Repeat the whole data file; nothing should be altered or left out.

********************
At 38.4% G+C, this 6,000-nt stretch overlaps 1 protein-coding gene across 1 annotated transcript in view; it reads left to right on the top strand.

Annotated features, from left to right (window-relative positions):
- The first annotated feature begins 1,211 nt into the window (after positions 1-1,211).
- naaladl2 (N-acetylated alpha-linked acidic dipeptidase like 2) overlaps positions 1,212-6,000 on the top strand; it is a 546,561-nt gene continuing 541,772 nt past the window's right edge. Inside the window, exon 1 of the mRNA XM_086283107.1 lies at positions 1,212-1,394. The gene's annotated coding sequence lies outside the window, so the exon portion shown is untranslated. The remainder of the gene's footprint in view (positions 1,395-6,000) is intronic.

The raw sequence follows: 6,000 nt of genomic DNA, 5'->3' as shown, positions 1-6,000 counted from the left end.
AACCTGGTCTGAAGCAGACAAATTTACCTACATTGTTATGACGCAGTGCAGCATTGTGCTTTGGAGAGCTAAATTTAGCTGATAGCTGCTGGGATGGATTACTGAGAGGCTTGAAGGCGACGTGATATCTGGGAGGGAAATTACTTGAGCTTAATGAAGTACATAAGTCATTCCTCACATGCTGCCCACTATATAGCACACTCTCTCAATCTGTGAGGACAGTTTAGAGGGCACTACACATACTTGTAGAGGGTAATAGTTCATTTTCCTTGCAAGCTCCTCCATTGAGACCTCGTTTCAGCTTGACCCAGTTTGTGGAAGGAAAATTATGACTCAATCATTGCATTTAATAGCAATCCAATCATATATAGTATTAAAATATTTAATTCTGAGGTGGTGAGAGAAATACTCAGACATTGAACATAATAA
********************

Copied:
At 38.4% G+C, this 6,000-nt stretch overlaps 1 protein-coding gene across 1 annotated transcript in view; it reads left to right on the top strand.

Annotated features, from left to right (window-relative positions):
- The first annotated feature begins 1,211 nt into the window (after positions 1-1,211).
- naaladl2 (N-acetylated alpha-linked acidic dipeptidase like 2) overlaps positions 1,212-6,000 on the top strand; it is a 546,561-nt gene continuing 541,772 nt past the window's right edge. Inside the window, exon 1 of the mRNA XM_086283107.1 lies at positions 1,212-1,394. The gene's annotated coding sequence lies outside the window, so the exon portion shown is untranslated. The remainder of the gene's footprint in view (positions 1,395-6,000) is intronic.

The raw sequence follows: 6,000 nt of genomic DNA, 5'->3' as shown, positions 1-6,000 counted from the left end.
AACCTGGTCTGAAGCAGACAAATTTACCTACATTGTTATGACGCAGTGCAGCATTGTGCTTTGGAGAGCTAAATTTAGCTGATAGCTGCTGGGATGGATTACTGAGAGGCTTGAAGGCGACGTGATATCTGGGAGGGAAATTACTTGAGCTTAATGAAGTACATAAGTCATTCCTCACATGCTGCCCACTATATAGCACACTCTCTCAATCTGTGAGGACAGTTTAGAGGGCACTACACATACTTGTAGAGGGTAATAGTTCATTTTCCTTGCAAGCTCCTCCATTGAGACCTCGTTTCAGCTTGACCCAGTTTGTGGAAGGAAAATTATGACTCAATCATTGCATTTAATAGCAATCCAATCATATATAGTATTAAAATATTTAATTCTGAGGTGGTGAGAGAAATACTCAGACATTGAACATAATAA